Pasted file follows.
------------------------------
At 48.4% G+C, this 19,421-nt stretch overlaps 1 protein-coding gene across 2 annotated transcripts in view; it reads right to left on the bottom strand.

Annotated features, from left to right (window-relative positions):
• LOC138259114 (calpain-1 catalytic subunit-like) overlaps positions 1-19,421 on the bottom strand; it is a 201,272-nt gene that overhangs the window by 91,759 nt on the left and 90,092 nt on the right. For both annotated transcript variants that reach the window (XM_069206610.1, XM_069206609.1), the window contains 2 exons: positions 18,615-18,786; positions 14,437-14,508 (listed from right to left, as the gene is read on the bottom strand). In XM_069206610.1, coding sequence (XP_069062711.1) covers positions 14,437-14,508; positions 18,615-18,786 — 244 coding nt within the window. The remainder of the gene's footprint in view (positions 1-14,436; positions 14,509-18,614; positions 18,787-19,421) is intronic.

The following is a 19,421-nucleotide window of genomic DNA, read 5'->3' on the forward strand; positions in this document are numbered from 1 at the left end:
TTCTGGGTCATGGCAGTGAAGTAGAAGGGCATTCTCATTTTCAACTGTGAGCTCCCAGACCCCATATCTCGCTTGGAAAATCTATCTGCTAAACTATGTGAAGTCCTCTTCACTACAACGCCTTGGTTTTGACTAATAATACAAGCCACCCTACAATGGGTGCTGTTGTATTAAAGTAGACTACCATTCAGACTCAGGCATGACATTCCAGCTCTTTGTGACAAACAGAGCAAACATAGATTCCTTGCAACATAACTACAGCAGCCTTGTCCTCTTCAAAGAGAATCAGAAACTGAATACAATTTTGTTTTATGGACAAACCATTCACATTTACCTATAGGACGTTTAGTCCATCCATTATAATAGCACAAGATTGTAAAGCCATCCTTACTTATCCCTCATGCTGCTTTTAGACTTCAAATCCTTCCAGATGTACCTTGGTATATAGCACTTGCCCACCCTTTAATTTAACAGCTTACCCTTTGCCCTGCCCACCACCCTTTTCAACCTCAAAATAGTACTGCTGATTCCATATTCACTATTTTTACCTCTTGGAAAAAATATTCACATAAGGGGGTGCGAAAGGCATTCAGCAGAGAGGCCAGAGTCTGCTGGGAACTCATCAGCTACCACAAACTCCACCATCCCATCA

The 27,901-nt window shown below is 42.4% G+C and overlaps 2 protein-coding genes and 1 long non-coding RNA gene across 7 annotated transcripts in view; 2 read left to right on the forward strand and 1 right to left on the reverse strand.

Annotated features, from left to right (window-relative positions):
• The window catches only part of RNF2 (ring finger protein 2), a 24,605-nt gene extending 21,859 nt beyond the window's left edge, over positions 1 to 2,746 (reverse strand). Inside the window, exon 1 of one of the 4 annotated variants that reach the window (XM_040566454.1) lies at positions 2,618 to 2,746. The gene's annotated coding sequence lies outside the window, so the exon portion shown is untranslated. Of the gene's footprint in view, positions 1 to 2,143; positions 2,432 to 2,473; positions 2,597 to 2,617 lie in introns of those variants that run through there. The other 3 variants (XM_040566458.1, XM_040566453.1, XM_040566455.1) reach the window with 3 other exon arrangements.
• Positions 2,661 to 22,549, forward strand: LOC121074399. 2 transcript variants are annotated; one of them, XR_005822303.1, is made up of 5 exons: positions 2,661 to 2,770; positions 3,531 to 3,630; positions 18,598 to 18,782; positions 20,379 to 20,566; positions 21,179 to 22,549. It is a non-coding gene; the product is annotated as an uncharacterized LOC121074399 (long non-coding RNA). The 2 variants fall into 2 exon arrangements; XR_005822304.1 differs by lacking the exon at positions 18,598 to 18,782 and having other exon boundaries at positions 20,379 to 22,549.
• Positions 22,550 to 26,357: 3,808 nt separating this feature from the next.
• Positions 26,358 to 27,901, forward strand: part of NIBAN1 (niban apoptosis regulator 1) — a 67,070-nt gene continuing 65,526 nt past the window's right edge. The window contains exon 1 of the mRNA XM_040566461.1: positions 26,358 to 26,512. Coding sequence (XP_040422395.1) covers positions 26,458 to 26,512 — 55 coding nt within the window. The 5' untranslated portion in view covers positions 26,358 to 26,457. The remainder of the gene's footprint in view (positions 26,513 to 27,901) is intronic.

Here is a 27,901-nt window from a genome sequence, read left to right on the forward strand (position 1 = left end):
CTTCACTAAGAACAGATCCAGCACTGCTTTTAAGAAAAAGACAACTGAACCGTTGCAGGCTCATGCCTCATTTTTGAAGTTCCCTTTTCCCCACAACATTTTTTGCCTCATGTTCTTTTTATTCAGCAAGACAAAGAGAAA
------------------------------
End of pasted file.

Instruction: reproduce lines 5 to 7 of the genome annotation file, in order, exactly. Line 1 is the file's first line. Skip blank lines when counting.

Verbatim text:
TTCTGGGTCATGGCAGTGAAGTAGAAGGGCATTCTCATTTTCAACTGTGAGCTCCCAGACCCCATATCTCGCTTGGAAAATCTATCTGCTAAACTATGTGAAGTCCTCTTCACTACAACGCCTTGGTTTTGACTAATAATACAAGCCACCCTACAATGGGTGCTGTTGTATTAAAGTAGACTACCATTCAGACTCAGGCATGACATTCCAGCTCTTTGTGACAAACAGAGCAAACATAGATTCCTTGCAACATAACTACAGCAGCCTTGTCCTCTTCAAAGAGAATCAGAAACTGAATACAATTTTGTTTTATGGACAAACCATTCACATTTACCTATAGGACGTTTAGTCCATCCATTATAATAGCACAAGATTGTAAAGCCATCCTTACTTATCCCTCATGCTGCTTTTAGACTTCAAATCCTTCCAGATGTACCTTGGTATATAGCACTTGCCCACCCTTTAATTTAACAGCTTACCCTTTGCCCTGCCCACCACCCTTTTCAACCTCAAAATAGTACTGCTGATTCCATATTCACTATTTTTACCTCTTGGAAAAAATATTCACATAAGGGGGTGCGAAAGGCATTCAGCAGAGAGGCCAGAGTCTGCTGGGAACTCATCAGCTACCACAAACTCCACCATCCCATCA

The 27,901-nt window shown below is 42.4% G+C and overlaps 2 protein-coding genes and 1 long non-coding RNA gene across 7 annotated transcripts in view; 2 read left to right on the forward strand and 1 right to left on the reverse strand.

Annotated features, from left to right (window-relative positions):